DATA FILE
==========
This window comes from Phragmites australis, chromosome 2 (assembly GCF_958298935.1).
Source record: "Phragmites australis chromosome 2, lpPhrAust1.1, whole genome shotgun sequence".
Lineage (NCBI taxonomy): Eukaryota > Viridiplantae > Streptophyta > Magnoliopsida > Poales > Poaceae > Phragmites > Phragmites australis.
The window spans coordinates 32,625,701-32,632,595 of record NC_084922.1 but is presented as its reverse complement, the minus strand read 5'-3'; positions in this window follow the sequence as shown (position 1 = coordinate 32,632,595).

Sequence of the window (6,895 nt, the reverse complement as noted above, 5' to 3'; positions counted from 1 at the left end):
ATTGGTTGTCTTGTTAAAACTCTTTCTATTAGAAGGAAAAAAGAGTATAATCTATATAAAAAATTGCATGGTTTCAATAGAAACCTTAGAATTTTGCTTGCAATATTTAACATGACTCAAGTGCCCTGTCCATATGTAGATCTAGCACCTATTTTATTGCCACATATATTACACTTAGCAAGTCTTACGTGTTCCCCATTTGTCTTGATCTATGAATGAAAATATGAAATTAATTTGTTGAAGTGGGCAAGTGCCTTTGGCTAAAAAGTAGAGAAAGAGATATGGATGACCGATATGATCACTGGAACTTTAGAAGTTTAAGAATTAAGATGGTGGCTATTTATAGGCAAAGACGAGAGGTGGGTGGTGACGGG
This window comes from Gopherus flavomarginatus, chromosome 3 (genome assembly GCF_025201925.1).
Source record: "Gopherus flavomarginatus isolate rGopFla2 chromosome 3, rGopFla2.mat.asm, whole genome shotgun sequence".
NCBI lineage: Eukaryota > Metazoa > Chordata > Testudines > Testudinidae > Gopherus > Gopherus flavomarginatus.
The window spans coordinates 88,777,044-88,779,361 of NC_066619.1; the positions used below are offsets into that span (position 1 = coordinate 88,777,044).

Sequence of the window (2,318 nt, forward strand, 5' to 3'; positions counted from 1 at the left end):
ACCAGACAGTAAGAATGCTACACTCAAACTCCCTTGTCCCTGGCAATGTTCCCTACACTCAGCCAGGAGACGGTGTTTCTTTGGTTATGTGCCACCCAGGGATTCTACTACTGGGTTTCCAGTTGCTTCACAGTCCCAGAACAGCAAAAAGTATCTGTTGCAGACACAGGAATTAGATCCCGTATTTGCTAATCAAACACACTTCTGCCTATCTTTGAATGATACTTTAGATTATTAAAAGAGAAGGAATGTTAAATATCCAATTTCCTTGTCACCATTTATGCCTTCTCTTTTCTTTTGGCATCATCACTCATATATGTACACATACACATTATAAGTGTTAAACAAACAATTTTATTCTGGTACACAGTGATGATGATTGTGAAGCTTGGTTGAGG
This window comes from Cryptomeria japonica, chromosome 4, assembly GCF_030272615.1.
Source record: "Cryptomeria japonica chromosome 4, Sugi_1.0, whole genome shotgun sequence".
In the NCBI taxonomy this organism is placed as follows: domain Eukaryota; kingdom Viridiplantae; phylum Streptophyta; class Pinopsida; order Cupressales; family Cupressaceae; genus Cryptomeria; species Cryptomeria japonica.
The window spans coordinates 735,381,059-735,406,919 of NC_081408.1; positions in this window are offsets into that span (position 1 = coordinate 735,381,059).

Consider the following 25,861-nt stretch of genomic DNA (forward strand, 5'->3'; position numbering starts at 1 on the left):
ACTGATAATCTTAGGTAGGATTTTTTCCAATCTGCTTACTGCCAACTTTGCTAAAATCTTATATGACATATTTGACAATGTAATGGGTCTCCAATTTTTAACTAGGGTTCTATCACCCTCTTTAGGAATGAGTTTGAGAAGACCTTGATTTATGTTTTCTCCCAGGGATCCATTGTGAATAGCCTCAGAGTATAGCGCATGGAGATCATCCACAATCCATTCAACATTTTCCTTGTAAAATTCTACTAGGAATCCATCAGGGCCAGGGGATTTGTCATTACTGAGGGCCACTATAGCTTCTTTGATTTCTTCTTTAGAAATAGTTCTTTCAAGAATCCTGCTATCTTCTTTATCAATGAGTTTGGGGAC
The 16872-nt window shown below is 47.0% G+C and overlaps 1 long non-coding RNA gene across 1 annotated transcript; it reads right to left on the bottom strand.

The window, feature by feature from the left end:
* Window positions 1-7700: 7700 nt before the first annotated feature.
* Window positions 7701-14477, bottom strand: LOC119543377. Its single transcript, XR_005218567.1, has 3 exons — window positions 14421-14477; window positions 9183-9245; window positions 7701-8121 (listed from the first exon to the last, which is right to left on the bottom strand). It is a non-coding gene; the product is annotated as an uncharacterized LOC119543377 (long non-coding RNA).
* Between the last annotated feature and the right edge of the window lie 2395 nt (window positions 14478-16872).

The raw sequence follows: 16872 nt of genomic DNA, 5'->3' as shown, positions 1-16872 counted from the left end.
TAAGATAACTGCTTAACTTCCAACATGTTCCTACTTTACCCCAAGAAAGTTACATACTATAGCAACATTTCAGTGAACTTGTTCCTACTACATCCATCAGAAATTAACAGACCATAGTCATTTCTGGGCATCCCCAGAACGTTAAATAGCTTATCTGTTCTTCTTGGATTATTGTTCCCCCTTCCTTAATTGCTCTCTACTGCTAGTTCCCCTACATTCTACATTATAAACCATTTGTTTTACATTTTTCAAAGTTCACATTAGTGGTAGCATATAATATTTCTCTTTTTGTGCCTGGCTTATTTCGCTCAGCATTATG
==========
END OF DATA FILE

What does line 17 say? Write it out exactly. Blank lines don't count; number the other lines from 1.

Consider the following 25,861-nt stretch of genomic DNA (forward strand, 5'->3'; position numbering starts at 1 on the left):